This move to taxing the mechanical workers will cut business expenses drastically. The tax take will rise, but the wages bill will drop through the floor, thus making the production of goods much cheaper, thus reducing the cost of living.

Wait a minute, doesn't this sound pretty good after all? There is now some money to pay the laid-off workers. There is still a problem with what they do with their time, but that is another story.

These days, not only can we watch football matches courtesy of a television channel, or a specialised sports channel, or even Youtube, but we can even watch robots playing football. Is that the ultimate in exclusion for humans in sport?

Actually, I suspect not. Within a year or two we will be able to choose a robot player in a digital game, take it off the field, and, courtesy of augmented reality (AR), replace it with ourself.

Where is all this leading?

Actually, in several directions. It is making everything abstract, or digital. We dispense with the football, the players, even the spectators, and even dispense in one sense with ourselves, as we transfer our physical body into a digital one, and play with that. To put that another way, we create an avatar for ourselves and put that avatar into the game, and control it while we stay safely back home.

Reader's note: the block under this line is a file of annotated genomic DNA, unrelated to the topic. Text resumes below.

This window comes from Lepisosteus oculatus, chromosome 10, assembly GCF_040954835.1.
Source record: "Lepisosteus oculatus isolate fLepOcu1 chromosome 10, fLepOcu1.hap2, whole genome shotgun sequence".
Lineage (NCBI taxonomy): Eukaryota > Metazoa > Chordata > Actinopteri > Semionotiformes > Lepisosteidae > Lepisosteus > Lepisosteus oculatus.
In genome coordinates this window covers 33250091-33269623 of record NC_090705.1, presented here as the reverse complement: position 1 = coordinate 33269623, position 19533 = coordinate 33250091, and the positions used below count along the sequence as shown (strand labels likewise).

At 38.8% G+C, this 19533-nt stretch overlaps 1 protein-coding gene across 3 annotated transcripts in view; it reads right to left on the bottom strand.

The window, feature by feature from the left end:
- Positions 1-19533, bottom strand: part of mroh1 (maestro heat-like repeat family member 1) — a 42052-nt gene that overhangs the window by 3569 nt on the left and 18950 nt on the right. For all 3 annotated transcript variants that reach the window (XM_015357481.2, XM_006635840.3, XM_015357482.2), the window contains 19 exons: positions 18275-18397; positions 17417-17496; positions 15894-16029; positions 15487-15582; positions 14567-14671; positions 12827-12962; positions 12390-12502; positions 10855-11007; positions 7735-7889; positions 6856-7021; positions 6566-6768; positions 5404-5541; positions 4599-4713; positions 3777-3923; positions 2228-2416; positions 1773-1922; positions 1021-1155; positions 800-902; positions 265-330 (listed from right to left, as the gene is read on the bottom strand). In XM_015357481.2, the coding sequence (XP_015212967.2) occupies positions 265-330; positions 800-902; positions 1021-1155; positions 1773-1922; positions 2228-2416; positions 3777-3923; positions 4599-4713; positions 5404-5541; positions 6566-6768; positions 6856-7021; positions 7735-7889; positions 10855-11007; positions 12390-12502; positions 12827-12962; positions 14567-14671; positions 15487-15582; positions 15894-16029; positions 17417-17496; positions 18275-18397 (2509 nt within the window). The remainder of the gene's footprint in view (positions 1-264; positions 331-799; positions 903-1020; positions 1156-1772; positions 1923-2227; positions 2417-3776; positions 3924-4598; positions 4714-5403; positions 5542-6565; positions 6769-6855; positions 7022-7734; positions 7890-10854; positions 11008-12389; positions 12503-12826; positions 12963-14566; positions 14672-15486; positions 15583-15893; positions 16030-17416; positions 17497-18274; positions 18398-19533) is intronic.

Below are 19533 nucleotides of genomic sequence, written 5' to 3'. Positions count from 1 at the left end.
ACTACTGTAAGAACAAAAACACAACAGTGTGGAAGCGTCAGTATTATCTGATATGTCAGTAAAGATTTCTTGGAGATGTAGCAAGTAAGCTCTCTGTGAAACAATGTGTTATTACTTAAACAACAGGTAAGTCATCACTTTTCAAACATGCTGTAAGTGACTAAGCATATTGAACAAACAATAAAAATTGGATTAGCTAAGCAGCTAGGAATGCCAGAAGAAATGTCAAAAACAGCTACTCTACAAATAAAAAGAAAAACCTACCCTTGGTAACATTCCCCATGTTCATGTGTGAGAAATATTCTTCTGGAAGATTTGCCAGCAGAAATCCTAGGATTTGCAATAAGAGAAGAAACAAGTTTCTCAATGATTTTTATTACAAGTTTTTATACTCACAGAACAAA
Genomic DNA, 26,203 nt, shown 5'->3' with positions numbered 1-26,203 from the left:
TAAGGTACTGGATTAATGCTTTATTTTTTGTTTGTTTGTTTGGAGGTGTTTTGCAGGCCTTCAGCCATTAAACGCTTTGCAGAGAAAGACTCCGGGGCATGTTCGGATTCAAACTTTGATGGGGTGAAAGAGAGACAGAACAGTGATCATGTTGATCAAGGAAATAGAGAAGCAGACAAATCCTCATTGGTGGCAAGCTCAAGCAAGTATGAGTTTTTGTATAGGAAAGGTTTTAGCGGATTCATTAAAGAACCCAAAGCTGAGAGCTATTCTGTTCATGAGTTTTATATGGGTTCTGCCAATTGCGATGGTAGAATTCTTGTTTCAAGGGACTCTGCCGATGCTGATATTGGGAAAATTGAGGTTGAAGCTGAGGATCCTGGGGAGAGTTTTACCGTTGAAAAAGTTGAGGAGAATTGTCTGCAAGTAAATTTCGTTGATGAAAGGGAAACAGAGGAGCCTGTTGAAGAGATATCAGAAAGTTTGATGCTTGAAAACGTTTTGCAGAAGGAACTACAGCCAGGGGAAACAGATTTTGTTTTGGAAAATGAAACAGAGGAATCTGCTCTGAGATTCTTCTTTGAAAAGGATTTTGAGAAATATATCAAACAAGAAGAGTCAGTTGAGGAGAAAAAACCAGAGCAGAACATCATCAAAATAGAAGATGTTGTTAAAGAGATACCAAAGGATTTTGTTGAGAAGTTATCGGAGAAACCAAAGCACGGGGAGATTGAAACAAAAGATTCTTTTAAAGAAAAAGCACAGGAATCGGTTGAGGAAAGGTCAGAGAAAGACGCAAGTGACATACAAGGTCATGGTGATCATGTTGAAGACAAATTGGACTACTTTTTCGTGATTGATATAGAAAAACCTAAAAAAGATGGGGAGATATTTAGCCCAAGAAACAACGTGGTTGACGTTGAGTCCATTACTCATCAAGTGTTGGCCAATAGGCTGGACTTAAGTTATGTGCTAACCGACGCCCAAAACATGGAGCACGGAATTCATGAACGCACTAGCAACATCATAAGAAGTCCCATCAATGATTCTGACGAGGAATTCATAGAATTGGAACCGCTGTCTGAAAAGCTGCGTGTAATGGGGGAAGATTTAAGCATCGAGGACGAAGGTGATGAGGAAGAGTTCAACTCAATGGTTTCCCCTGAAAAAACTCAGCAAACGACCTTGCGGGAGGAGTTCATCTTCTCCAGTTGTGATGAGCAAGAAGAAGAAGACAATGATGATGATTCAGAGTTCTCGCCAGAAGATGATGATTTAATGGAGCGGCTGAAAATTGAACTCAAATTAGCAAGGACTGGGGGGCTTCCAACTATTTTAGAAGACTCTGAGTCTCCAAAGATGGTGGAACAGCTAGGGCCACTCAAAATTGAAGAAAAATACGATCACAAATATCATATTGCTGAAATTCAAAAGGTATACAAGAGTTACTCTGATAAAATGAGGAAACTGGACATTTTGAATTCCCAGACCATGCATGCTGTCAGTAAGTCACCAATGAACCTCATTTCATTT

This approach to the world dispenses with the need to go anywhere. It even transforms the space we appear to inhabit. We effectively can strap ourselves into our own individually created holodeck.

Isn't this the perfect way to deal with social distancing?

An unlikely way forward?

Not a bit of it. At this stage I am not going to say that such a world is just around the corner, but I certainly would not be surprised if it is. Let me explain.

Have you ever walked down a street or across a park, or sat on a train and noticed just how many people are somewhere else?